Comedy Central’s ‘The Daily Show’ hits the streets of Philadelphia

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The Daily Show, Comedy Central’s nightly comedic take on the news, is taping in Philadelphia this week for the Democratic National Convention.

The show normally tapes in a New York studio that seats less than 200 people. The audience at the Annenberg Center at the University of Pennsylvania is almost four times larger. That, and the fact that the focus of American politics right now is just five miles away, brought the show to town.

“All of our stories are right here,” said producer Tim Greenberg. “If we want to ask somebody a question, usually it takes three weeks of trying to book it, and then they drop out. All we have to do here is have a correspondent run down to the convention center. We have the whole political world right there waiting for us.”

That is the same reason just about every other media outlet in the world is in Philadelphia right now. There are an estimated 15,000 news reporters hovering around the Wells Fargo Center like sea gulls down the shore.

The difference is the Daily Show with Trevor Noah is not really a news organization – it’s a comedy show about news. Covering the action of the convention this week is not something it is accustomed to.

“Run out! Grab this! Shoot that! Get back here! Turn around and get back out! Shoot that!” said Greenberg, who oversees the field segments for the show. “That’s not usually the pace we do. We have to act a little bit more like a news team. None of us signed up for that, at all.”

For its first show while in town, The Daily Show spent a lot of time mocking “Bernie or Bust” demonstrators still supporting Sanders after he endorsed Clinton; and with leaked emails showing the Democratic Committee may have actively tried to block Sanders nomination.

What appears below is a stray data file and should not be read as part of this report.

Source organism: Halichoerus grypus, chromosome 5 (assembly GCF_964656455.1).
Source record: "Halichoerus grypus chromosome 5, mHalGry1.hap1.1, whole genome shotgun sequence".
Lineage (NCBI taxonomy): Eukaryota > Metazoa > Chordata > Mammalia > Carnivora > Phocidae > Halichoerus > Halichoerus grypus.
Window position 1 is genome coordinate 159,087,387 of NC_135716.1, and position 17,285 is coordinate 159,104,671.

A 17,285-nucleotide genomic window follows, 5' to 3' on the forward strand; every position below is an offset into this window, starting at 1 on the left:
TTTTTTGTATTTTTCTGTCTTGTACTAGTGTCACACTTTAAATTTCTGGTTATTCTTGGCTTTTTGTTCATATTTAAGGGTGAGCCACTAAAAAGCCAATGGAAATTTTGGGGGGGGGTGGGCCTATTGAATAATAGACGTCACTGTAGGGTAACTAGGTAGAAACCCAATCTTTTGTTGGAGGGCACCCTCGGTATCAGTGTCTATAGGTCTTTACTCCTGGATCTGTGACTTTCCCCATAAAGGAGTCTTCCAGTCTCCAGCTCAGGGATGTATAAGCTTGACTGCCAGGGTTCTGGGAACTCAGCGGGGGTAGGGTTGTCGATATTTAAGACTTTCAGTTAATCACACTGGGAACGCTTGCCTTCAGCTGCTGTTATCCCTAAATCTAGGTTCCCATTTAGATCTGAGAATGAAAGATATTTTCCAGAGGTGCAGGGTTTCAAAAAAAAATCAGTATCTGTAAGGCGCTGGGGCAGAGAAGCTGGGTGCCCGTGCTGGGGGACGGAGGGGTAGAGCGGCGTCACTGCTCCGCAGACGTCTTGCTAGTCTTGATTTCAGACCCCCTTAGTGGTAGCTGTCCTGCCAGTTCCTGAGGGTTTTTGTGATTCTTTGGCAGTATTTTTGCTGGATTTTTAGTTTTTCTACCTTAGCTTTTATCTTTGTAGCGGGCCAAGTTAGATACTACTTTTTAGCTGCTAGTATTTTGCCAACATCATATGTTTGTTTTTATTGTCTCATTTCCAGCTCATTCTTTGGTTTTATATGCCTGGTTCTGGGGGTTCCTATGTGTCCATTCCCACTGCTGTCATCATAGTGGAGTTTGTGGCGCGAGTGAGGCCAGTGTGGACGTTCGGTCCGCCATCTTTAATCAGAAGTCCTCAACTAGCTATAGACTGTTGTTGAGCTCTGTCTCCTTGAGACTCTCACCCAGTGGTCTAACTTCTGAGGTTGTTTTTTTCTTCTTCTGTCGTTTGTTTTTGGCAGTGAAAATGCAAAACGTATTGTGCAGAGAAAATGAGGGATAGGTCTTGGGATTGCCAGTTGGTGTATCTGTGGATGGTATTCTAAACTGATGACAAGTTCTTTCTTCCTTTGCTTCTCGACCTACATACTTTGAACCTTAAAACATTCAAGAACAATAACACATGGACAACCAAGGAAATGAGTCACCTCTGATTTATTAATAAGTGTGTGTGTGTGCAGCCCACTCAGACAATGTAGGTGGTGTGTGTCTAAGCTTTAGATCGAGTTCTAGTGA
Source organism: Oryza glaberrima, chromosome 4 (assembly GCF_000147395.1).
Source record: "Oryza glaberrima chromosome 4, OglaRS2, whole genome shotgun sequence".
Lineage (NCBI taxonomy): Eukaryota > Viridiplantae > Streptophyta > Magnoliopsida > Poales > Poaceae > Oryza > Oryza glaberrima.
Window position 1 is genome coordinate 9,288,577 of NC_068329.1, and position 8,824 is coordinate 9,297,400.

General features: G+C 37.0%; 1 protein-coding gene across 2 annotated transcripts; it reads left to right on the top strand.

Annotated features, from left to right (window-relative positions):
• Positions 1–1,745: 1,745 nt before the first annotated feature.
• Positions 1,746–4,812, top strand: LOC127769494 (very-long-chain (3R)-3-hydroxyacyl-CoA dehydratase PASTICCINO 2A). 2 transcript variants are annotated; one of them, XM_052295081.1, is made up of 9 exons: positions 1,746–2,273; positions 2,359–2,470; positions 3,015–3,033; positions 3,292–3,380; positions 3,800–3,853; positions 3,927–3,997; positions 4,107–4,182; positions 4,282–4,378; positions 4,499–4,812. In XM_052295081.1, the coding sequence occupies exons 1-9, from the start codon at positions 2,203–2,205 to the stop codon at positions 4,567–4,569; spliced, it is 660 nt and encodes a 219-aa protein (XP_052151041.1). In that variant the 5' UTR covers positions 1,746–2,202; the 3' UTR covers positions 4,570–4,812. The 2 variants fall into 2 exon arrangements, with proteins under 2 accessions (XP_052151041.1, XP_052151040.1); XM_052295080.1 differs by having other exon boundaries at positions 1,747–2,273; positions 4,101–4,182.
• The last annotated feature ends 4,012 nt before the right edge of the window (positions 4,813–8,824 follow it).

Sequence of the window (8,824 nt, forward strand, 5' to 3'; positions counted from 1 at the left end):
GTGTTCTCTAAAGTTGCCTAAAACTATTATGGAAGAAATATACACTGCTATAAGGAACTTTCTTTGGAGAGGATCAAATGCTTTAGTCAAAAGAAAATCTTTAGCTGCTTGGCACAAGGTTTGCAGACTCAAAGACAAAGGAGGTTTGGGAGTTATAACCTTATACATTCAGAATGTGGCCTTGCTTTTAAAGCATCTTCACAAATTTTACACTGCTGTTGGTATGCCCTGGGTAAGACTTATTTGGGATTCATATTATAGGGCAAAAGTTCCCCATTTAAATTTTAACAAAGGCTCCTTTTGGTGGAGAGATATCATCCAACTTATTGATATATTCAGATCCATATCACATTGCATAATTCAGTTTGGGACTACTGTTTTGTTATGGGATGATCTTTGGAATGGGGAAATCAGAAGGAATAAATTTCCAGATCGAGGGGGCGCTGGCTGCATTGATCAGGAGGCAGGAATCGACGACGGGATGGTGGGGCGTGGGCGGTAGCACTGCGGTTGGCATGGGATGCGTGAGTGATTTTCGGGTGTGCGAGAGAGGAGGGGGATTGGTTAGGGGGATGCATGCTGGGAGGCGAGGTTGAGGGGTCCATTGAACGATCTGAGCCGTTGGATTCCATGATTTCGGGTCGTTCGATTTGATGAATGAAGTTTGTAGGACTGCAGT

“Another email scandal?” Noah asked the camera. “The Democrats get up to more email [bleep] than a Nigerian prince.”

So the Daily Show sent a pair of correspondents down to the Wells Fargo Center to protect Democrats from their own email folly by smashing personal phones and computers.

Noah also interviewed John Podesta, chairman of the Clinton campaign.

“We’re always looking out for jokes, and the Hilary campaign has taken a substantially high road,” he said to Podesta, noting that the campaign has not attacked Trump personally in the face of Trump’s “Lock Her Up” slogans.

“You do realize the world is banking on your campaign.”

“Trevor, I carry that burden with pride,” said Podesta over applause. “We intend to be successful.”

The Daily Show spent last week in Cleveland at the Republican National Convention, where hunting for jokes was easier than in Philadelphia.

Too easy.

“The fact that Scott Baio was in the RNC – we didn’t even make a joke about it,” said Greenberg. “Any normal day, the fact that that was the best they could get, would be a big deal. But it didn’t make the cut. It wasn’t in the top 100 most ridiculous things that happened last week.”

Part of the challenge with the Daily Show is that it is taped at 6 p.m., and broadcast at 11 p.m. Most convention speeches take place in the interim. By necessity, some of the jokes will be a day behind.

However on Thursday the Daily Show will broadcast live immediately following Hilary Clinton’s acceptance speech, writing jokes literally up to the last minute.

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